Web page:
Incumbent 13th District Republican Rodney Davis of Taylorville and his Democratic challenger, Mark Wicklund of Decatur, found a few areas where they had similar messages in their first debate Thursday night heard on NPR Illinois. But much of the hour was also dedicated to issues like the Affordable Care Act, and the accomplishments of Congress under the Obama administration.
The two kept their tone civil, and only briefly touched on the presidential race.
Davis, who originally supported Senator Marco Rubio, withdrew his support for Donald Trump last Saturday after news surfaced of a 2005 video in which the presidential nominee was heard making crude remarks about women. But he also called Hillary Clinton 'unfit' to serve as president.
"It's been very frustrating, I think to many Americans, the tone of the presidential race," he said.
Wicklund, who formerly supported Bernie Sanders, called Clinton the most experienced candidate for the nation's high office, but says the former secretary of state should have known better than to seperate her public and private e-mails.
"That's basic ethics 101 when you're running for public office," said Wicklund, who gave credit to Davis for withdrawing his support for Trump, but said he wished it would have been sooner.
The two have different solutions for the future of the Affordable Care Act.
Wicklund says Congress should be working together to move towards a single-payer system, or Medicare for all, instead of trying to repeal and replace the law.
The president of the board at a small Decatur-based non-profit agency, Wicklund admits there are problems with unstable rates. He says heavy "middle management" has brought on higher premiums.
“I’d like to see a program that removes that middle man, leaving our insurance companies, which have been around," he said. They know the business and how to negotiate, and allow them to manage the health care program that our country so direly needs – that makes it equal health care for everybody in this country, and not just those with the most amount of money, or the Cadillac insurance plans, we see a lot of that in this country.”
Davis want to repeal and replace the law due to those higher premiums, and for Congress to negotiate a plan that covers pre-existing conditions.
On the issue of gun control, Wicklund, who stands behind the 2nd Amendment, says operators of gun shows on Indiana should be doing background checks on who the weapons are sold to, urging Congress to address the 'gun show loophole,'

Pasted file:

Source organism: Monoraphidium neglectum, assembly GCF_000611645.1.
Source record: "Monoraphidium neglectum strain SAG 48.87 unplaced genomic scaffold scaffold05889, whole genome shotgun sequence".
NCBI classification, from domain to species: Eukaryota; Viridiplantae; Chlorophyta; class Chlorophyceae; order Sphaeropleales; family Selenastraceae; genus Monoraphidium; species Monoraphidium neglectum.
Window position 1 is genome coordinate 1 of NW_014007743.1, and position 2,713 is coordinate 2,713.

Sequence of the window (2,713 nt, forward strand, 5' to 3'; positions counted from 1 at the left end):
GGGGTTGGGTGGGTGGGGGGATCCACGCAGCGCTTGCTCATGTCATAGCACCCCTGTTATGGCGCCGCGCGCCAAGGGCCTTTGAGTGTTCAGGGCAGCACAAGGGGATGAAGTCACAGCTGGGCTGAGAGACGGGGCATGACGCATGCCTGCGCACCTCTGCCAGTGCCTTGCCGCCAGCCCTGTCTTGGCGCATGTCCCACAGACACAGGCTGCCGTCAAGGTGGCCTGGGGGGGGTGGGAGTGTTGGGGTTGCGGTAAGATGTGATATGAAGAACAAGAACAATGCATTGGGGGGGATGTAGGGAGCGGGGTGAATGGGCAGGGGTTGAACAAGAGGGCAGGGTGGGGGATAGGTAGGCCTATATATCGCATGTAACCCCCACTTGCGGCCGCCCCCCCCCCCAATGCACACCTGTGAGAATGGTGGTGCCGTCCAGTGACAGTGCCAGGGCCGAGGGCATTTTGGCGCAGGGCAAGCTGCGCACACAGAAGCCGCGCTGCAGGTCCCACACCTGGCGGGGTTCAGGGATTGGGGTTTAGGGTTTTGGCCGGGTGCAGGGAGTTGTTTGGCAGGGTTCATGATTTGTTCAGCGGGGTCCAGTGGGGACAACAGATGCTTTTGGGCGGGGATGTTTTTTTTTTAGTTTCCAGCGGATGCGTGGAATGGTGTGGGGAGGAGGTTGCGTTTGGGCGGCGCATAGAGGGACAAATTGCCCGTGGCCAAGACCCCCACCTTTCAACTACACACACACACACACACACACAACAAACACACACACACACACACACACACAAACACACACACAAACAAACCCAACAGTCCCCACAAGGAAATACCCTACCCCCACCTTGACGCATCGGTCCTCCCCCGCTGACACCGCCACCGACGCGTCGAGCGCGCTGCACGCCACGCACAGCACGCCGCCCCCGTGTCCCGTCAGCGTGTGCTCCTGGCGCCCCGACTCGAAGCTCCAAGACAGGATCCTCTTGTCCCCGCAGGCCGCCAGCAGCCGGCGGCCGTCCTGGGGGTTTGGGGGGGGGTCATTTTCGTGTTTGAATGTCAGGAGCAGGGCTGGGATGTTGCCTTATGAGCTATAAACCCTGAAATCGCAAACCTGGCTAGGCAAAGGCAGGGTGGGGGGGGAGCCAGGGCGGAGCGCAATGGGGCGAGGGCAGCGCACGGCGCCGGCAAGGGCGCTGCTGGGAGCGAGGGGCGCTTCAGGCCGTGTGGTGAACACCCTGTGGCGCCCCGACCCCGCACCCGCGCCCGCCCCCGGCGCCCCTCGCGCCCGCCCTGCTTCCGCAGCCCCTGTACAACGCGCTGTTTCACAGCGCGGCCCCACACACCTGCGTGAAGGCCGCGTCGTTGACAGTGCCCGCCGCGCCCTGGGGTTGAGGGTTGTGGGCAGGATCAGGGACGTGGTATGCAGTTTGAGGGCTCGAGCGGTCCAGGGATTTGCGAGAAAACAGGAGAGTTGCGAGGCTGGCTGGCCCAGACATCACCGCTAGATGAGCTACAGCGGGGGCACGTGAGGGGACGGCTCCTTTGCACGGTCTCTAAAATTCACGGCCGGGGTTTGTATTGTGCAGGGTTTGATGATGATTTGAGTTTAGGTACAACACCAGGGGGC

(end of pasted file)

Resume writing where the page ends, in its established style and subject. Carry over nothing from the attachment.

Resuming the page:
"There's not one legal gun being used in the violence in the city of Chicago." he said.
The Congressman says he agrees with his opponent.
"You see gun violence in communities - criminals don't care about a FOID card," said Davis, who said the House passed a measure he co-sponsored that would address mental health issues that often lead to gun violence, but is being held up in the Senate. "We need to address the root problem and root cause of criminal behavior."
At a time when a Gallup poll gives Congress an 11-percent approval rating, Davis admits some of the gridlock in Washington is indefensible.
But Davis says there hasn’t been enough attention placed on bills that passed the US House addressing the opioid crisis, mental health reform, and a highway bill to rebuild roads and bridges.
He says the Obama administration is to blame for more not getting done.
"We have a stagnant economy, we have stagnant job growth, and this president hasn’t introduced a balanced budget his entire two terms - for eight years," he said. "I have personally supported balance budgets every single year that I’ve been given a chance to vote on a budget. These are types of things that lead to more polarization.”
Wicklund says President Obama still manages to accomplish a lot despite a Republican majority in both chambers of Congress, but he says Washington is lacking pure leadership in either chamber.